Anthony Shelton, 19, pleaded guilty yesterday to assaulting a man because of the victim’s sexual orientation, the Justice Department’s Civil Rights Division, the U.S. Attorney’s Office of the Eastern District of Texas, and U.S. Bureau of Alcohol, Tobacco, Firearms and Explosives’ Dallas Division announced.
According to the plea agreement, Shelton admitted that he and Nigel Garrett used
Grindr, a social media dating platform for gay men, to arrange to meet
the victim at the victim’s home. Upon entering the victim’s home, the
defendants restrained the victim with tape, physically assaulted the victim, and made derogatory statements to the victim for being
gay. The defendants brandished a firearm during the home invasion, and
they stole the victim’s property, including his motor vehicle.
A federal grand jury previously had returned an eighteen-count superseding indictment, against Shelton and three other men, that included charges for hate crimes, kidnappings, carjackings, and the use of firearms to commit violent crimes.The indictment also charged the defendants with conspiring to cause bodily injury because of the victims’ sexual orientation during four home invasions in Plano, Frisco, and Aubrey, Texas, from January 17 to February 7, 2017. Nigel Garrett, Chancler Encalade, and Cameron Ajiduah subsequently pleaded guilty to hate crime charges from this indictment, and all three await sentencing.
are violent crimes that attack the fundamental principles of the United
States to be free from fear of violence because of your sexual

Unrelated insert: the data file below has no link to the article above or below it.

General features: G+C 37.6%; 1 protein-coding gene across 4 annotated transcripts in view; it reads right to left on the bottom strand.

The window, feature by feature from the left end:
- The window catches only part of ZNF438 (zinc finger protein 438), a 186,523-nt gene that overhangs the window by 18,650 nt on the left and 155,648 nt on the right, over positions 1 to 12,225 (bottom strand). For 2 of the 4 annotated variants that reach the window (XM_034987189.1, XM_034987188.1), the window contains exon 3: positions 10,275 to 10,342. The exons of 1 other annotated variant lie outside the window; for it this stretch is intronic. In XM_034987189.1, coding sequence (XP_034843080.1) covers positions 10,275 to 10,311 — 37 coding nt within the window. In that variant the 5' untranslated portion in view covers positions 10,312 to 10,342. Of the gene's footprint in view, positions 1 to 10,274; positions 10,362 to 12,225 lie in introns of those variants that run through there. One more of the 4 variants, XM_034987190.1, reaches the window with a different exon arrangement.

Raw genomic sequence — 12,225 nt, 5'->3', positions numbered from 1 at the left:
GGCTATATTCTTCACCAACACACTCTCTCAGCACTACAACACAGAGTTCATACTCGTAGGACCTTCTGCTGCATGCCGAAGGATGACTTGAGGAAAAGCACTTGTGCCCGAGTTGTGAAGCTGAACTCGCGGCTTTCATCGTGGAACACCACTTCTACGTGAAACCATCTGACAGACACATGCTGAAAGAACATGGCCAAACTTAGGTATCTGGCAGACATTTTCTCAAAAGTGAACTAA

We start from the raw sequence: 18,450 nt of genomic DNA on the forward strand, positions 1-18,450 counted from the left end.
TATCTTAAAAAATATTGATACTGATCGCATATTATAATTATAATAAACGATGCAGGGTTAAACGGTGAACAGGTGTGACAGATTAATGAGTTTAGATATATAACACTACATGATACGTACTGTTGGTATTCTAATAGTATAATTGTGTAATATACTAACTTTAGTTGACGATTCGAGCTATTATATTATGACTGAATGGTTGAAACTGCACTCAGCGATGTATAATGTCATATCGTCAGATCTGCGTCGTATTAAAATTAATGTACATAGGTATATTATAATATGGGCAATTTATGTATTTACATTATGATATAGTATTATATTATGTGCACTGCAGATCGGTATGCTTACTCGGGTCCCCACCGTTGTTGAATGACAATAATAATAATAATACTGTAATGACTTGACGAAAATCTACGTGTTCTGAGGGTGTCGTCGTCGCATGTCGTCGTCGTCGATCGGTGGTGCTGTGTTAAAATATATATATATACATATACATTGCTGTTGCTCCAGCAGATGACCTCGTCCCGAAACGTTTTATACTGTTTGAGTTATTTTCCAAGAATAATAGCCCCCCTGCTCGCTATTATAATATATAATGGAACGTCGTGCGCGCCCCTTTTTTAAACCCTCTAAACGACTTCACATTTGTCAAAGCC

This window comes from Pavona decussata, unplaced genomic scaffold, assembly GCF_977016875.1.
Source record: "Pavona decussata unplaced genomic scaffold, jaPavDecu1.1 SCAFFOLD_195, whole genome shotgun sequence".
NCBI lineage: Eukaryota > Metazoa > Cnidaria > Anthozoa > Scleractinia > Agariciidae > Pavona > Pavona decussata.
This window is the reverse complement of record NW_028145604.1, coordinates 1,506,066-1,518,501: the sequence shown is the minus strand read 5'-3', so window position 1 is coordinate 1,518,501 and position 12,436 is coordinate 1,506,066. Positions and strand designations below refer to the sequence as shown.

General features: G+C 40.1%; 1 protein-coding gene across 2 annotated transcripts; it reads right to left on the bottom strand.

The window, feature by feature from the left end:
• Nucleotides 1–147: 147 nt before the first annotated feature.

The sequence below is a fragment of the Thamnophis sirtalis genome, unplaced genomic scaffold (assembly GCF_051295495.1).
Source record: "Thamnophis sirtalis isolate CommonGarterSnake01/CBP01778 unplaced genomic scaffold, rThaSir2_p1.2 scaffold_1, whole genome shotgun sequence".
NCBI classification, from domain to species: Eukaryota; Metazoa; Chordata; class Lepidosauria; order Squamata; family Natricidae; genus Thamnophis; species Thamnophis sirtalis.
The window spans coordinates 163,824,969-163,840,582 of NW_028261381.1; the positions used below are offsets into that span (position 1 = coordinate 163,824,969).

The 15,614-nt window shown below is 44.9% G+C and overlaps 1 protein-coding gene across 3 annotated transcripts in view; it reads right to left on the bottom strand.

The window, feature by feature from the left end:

orientation, gender identity, race, color, religion, or national
origin,” said Acting Assistant Attorney General John Gore. “The Justice
Department will continue to aggressively investigate and prosecute hate
of violence are an investigative priority for the U.S. Attorney's
Office," said Acting U.S. Attorney Brit Featherston. "An assault
perpetrated because of one's race, ethnicity, religion, nationality,
sexual orientation, or among other prohibited factors, is an attack on
American values. We will leave no stone un-turned to prosecute hate
Shelton faces a maximum statutory penalty of life in prison and a $250,000 fine for his guilty plea to the hate crime charge. A sentencing hearing will be scheduled after the completion of a presentence investigation by the U.S. Probation Office.
The investigation is being conducted by the ATF, the Plano Police Department, and the Frisco Police Department. The case is being prosecuted by Assistant U.S. Attorney Tracey Batson of the U.S. Attorney’s Office for the Eastern District of Texas and Trial Attorney Saeed Mody of the Civil Rights Division.